We’ve watched the sunrise 71 times since the Chicago Bulls officially announced Arturas Karnisovas as their next vice president of basketball operations … and yet Jim Boylen is still the head coach. Though while I’d gladly stare into the sun 71 more long days if it meant Boylen was not at the helm of this team come the start of the 2020-21 season, I’ve certainly grown antsy. And I’m sure you have, too.
But don’t get me wrong. I understand (and even appreciate) the front office’s desire to evaluate everyone within the organization fairly and fully, while establishing a new precedent and external reputation for how this franchise treats its personnel, but … come on. Isn’t the writing on the wall for Jim Boylen? The answer, my friends, is a resounding “Yes.” Sooner or later, his time in Chicago will come to an end, and I don’t think it’ll be at the natural end of his extension.
So I suppose a better question, then, is what are the downsides to firing him today?
The players get what they clearly want, and the organization can start a coaching search in the early part of this extended Bulls offseason. Win-win, right? Well, yes, but there are still arguments against ripping off the band-aid (some more valid than others), and we may as well consider them. Or, at least, one of them: Money.
When discussing Boylen’s job status, the amount of money he’s owed comes up quite a bit. I’m sure you’ve noticed. And I’m sure you’re also aware how much the Bulls have paid their other coaches to not coach the Bulls in the recent past.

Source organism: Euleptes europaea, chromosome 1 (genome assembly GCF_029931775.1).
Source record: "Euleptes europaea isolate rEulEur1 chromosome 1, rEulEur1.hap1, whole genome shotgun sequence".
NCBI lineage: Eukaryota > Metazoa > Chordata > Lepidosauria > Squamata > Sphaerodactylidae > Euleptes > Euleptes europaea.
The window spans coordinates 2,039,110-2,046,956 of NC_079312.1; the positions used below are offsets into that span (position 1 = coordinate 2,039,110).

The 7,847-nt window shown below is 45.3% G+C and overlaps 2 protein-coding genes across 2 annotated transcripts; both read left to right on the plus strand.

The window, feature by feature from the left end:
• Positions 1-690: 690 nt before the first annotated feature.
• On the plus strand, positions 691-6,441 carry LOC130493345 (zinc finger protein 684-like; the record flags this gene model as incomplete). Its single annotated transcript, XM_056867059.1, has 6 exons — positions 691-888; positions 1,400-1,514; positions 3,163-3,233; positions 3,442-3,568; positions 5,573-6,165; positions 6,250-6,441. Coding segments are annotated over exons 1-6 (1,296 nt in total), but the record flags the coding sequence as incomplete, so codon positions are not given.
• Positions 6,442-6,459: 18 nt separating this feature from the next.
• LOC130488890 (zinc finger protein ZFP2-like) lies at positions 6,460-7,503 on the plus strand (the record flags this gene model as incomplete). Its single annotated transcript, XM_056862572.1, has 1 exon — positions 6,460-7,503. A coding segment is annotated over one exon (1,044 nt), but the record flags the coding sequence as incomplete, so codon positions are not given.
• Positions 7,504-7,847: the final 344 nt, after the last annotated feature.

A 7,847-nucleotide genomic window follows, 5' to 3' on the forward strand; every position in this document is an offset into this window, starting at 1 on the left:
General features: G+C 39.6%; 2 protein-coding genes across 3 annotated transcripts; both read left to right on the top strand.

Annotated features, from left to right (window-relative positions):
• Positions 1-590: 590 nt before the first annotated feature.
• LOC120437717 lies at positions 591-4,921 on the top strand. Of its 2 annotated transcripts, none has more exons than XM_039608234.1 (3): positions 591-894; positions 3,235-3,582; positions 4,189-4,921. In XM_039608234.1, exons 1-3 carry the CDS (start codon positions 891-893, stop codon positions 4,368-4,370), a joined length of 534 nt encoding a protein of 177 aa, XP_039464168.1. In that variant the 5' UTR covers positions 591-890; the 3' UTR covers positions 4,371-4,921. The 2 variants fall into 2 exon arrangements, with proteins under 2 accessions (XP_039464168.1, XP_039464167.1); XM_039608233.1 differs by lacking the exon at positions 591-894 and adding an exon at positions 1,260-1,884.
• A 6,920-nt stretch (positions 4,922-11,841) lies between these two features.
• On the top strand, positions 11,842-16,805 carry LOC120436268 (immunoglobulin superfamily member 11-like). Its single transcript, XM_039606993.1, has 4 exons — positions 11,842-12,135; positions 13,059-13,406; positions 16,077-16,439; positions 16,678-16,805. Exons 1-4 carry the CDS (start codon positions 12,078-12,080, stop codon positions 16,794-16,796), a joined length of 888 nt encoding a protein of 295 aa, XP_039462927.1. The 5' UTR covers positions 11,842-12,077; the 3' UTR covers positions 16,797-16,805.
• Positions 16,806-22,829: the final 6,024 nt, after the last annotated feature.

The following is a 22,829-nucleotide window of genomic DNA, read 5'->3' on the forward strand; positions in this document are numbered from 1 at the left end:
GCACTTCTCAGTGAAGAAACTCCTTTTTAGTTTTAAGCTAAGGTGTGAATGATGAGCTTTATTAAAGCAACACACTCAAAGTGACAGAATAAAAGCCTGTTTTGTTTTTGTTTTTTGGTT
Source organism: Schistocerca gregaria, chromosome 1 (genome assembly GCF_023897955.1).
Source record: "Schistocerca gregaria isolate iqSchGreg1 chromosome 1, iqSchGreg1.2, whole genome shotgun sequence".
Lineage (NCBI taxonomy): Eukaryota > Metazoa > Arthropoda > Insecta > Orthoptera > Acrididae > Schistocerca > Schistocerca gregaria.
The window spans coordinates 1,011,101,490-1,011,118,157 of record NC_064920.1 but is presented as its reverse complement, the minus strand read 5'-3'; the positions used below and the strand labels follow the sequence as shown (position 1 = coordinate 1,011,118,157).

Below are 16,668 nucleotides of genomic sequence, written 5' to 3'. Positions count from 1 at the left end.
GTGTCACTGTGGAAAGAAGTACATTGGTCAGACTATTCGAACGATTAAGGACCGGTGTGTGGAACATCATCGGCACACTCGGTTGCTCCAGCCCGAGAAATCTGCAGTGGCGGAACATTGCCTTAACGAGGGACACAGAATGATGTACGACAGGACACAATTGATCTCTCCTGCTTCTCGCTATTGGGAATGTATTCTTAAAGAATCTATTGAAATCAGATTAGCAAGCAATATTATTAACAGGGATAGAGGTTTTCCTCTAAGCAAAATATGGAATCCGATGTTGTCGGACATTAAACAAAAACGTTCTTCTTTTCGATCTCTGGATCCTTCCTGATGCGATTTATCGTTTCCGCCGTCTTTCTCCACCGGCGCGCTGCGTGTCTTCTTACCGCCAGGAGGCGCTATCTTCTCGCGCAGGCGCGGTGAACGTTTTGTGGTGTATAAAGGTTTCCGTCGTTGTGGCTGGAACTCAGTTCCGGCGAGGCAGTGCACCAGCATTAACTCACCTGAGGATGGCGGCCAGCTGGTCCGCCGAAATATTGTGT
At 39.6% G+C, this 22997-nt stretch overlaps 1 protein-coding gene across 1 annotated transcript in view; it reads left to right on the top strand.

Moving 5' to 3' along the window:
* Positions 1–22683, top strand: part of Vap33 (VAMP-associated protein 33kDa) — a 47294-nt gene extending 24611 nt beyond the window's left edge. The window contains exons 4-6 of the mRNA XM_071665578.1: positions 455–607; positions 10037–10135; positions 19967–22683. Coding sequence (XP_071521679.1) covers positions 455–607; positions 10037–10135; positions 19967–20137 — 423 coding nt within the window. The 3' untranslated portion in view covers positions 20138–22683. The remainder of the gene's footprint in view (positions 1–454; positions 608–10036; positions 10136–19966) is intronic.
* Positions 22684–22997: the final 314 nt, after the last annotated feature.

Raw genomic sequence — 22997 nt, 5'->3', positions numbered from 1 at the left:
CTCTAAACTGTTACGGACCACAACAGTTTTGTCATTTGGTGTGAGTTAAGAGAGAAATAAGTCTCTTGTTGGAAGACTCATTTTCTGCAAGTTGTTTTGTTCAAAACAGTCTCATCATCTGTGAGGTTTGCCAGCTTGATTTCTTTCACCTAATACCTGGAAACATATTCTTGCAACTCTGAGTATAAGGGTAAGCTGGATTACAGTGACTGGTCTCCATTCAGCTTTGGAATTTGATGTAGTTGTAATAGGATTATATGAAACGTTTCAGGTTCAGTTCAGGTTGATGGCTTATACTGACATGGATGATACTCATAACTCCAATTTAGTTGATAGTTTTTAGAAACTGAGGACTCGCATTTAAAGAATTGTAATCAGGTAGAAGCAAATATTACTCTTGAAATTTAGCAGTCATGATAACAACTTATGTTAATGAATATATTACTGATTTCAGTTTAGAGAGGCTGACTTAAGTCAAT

But while Boylen may have signed an extension last offseason, I REALLY don’t think that actually plays a role in this decision – at least, not a significant one. When compared to other coaches around the league, Boylen received … very little in his deal – relatively speaking.
Reporters close to the organization have always characterized Boylen as one of the lowest-paid head coaches in the NBA. And recently on 670 The Score’s Parkins & Spiegel, the Sun-Times’ Joe Cowley effectively confirmed as much:
“This would by far be the cheapest dead money. I mean, Jim wasn’t making that much as a head coach. Even with the extension, he was one of the lower-paid coaches in the association … You’re paying Jim maybe 1.6 at the most, with incentive 1.7. That’s ashtray money for Jerry Reinsdorf.”
I’m not sure we can call any money “ashtray money” for Jerry Resindorf – the guy who loves a good “cash considerations” deal – but, all things considered, that’s pretty close to nothing in today’s league. If you remember, the Bulls had to pay Fred Hoiberg $5 million a year for his services after letting him go early. Certainly, one could argue that the Bulls are saving money every single day they do not fire Boylen and hire (pay) his replacement – in extremely uncertain financial times, no less – but in total dollars, there just isn’t enough there to steer a decision. Or at least, there shouldn’t be.
Additionally, when the Bulls look to hire a new head coach, they could very well end up spending a lot less than they had expected. The recent league shutdown will surely have some kind of impact on salaries at all levels, including head coach. Of course, that cuts both ways, as revenues are going to be severely impacted, perhaps especially so for a team like the Bulls who will not be participating in Orlando.
But when all is said and done, money should not be a problem. Not with a decision this critical. Not when the Bulls have gotten it wrong so many times before. Even if the team wants to pinch pennies during these uncertain times, they can afford to let Boylen walk, and I still fully expect they will.